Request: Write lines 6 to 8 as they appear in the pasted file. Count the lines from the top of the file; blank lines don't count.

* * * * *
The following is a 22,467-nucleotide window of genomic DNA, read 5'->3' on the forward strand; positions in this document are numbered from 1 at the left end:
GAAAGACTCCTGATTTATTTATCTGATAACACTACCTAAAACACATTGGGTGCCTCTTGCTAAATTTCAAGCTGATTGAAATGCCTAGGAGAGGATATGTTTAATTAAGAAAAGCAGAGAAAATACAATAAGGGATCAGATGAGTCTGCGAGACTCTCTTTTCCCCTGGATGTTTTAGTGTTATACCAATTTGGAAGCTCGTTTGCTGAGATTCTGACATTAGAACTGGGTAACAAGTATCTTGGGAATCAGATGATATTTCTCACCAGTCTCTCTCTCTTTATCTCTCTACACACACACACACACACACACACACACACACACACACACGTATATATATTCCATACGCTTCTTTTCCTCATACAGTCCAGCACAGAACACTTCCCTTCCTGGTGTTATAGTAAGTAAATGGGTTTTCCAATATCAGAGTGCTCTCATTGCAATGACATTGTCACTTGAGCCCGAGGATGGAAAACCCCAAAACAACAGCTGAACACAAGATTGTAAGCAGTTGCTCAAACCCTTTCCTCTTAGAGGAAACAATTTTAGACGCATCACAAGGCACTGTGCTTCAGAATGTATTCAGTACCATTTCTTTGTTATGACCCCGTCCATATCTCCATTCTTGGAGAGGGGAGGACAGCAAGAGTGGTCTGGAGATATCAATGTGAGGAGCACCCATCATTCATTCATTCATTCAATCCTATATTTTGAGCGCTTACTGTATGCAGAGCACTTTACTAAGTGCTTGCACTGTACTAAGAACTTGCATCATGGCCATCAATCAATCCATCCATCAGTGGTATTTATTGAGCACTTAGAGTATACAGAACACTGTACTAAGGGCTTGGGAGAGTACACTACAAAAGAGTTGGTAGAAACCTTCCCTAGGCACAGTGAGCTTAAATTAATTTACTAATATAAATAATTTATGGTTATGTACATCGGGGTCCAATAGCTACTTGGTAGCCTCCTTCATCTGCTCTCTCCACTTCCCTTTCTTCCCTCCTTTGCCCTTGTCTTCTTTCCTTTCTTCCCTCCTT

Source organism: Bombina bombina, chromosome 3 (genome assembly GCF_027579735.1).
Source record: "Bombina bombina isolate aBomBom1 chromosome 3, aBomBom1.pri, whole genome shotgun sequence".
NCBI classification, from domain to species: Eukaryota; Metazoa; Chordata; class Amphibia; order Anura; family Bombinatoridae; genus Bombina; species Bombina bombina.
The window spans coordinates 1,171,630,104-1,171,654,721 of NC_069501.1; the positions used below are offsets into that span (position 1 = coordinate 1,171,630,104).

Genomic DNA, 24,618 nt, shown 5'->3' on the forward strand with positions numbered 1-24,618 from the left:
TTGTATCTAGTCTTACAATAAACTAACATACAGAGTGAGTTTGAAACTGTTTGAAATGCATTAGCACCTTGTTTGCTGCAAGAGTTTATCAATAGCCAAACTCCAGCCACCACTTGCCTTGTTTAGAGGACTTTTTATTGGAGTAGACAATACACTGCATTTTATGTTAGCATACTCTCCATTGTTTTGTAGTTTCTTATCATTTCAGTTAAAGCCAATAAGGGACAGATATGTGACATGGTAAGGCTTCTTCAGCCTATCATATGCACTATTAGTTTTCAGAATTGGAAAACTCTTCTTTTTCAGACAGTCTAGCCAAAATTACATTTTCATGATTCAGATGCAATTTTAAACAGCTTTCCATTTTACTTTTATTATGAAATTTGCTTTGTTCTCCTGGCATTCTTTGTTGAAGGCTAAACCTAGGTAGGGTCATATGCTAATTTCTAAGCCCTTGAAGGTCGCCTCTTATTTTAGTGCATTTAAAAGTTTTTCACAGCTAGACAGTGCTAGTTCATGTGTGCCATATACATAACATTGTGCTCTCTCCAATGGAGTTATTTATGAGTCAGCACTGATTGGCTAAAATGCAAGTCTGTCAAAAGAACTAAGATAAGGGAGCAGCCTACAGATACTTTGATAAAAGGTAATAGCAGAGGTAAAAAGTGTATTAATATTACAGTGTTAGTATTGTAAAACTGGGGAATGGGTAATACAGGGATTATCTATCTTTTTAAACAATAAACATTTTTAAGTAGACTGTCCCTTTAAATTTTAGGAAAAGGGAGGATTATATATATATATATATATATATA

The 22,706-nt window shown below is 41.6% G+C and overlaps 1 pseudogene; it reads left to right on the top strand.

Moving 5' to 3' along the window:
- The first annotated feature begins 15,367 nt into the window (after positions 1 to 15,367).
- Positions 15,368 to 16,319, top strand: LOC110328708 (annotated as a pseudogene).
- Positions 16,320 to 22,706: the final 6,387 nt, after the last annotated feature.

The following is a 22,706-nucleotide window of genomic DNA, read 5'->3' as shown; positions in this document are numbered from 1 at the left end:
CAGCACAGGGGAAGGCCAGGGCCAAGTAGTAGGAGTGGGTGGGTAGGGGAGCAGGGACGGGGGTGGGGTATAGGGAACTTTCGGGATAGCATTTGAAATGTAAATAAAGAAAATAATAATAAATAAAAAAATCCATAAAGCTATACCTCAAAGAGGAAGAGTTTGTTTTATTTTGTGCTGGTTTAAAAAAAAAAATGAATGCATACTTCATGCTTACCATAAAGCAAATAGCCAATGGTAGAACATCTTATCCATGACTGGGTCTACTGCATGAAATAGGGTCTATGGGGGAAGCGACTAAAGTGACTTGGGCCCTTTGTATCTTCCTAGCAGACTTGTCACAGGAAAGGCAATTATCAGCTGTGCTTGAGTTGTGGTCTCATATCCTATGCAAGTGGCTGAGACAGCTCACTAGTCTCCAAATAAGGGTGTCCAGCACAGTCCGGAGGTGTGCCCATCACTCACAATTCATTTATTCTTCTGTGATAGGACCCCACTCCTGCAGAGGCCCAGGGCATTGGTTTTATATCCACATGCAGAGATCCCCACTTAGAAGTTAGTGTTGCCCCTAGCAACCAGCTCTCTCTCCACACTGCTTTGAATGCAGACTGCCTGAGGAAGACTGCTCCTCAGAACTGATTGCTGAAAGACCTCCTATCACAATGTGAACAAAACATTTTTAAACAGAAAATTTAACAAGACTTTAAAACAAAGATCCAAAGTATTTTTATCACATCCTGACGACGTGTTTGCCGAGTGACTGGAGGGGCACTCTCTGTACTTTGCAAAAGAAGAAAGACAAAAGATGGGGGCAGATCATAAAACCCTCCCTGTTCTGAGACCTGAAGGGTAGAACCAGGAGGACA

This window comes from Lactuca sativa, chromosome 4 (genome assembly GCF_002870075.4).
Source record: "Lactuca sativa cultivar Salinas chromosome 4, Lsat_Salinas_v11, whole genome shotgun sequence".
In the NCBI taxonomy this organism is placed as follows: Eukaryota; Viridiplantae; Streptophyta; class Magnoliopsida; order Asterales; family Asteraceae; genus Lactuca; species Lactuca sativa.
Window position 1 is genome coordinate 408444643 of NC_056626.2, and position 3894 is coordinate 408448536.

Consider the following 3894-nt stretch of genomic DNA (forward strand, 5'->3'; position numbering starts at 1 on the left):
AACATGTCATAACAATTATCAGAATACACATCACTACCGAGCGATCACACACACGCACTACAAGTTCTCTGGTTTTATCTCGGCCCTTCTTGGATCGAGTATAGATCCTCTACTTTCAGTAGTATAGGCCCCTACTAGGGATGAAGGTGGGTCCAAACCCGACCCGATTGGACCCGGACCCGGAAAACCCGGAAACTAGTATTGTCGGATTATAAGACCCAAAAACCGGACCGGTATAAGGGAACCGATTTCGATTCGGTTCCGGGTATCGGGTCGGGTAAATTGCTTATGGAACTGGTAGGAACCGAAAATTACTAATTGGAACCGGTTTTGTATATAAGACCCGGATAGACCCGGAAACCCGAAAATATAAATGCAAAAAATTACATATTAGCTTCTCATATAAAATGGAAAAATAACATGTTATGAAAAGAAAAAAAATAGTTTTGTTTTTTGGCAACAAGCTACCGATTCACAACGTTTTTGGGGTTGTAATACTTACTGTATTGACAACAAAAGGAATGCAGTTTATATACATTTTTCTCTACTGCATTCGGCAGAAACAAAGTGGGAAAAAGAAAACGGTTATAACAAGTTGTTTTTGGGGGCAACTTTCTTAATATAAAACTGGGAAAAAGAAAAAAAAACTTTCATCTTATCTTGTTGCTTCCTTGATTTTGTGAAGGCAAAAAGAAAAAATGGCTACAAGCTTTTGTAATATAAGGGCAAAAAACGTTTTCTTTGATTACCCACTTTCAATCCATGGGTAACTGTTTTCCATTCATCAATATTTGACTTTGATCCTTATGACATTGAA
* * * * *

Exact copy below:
The window spans coordinates 1,171,630,104-1,171,654,721 of NC_069501.1; the positions used below are offsets into that span (position 1 = coordinate 1,171,630,104).

Genomic DNA, 24,618 nt, shown 5'->3' on the forward strand with positions numbered 1-24,618 from the left:
TTGTATCTAGTCTTACAATAAACTAACATACAGAGTGAGTTTGAAACTGTTTGAAATGCATTAGCACCTTGTTTGCTGCAAGAGTTTATCAATAGCCAAACTCCAGCCACCACTTGCCTTGTTTAGAGGACTTTTTATTGGAGTAGACAATACACTGCATTTTATGTTAGCATACTCTCCATTGTTTTGTAGTTTCTTATCATTTCAGTTAAAGCCAATAAGGGACAGATATGTGACATGGTAAGGCTTCTTCAGCCTATCATATGCACTATTAGTTTTCAGAATTGGAAAACTCTTCTTTTTCAGACAGTCTAGCCAAAATTACATTTTCATGATTCAGATGCAATTTTAAACAGCTTTCCATTTTACTTTTATTATGAAATTTGCTTTGTTCTCCTGGCATTCTTTGTTGAAGGCTAAACCTAGGTAGGGTCATATGCTAATTTCTAAGCCCTTGAAGGTCGCCTCTTATTTTAGTGCATTTAAAAGTTTTTCACAGCTAGACAGTGCTAGTTCATGTGTGCCATATACATAACATTGTGCTCTCTCCAATGGAGTTATTTATGAGTCAGCACTGATTGGCTAAAATGCAAGTCTGTCAAAAGAACTAAGATAAGGGAGCAGCCTACAGATACTTTGATAAAAGGTAATAGCAGAGGTAAAAAGTGTATTAATATTACAGTGTTAGTATTGTAAAACTGGGGAATGGGTAATACAGGGATTATCTATCTTTTTAAACAATAAACATTTTTAAGTAGACTGTCCCTTTAAATTTTAGGAAAAGGGAGGATTATATATATATATATATATATATA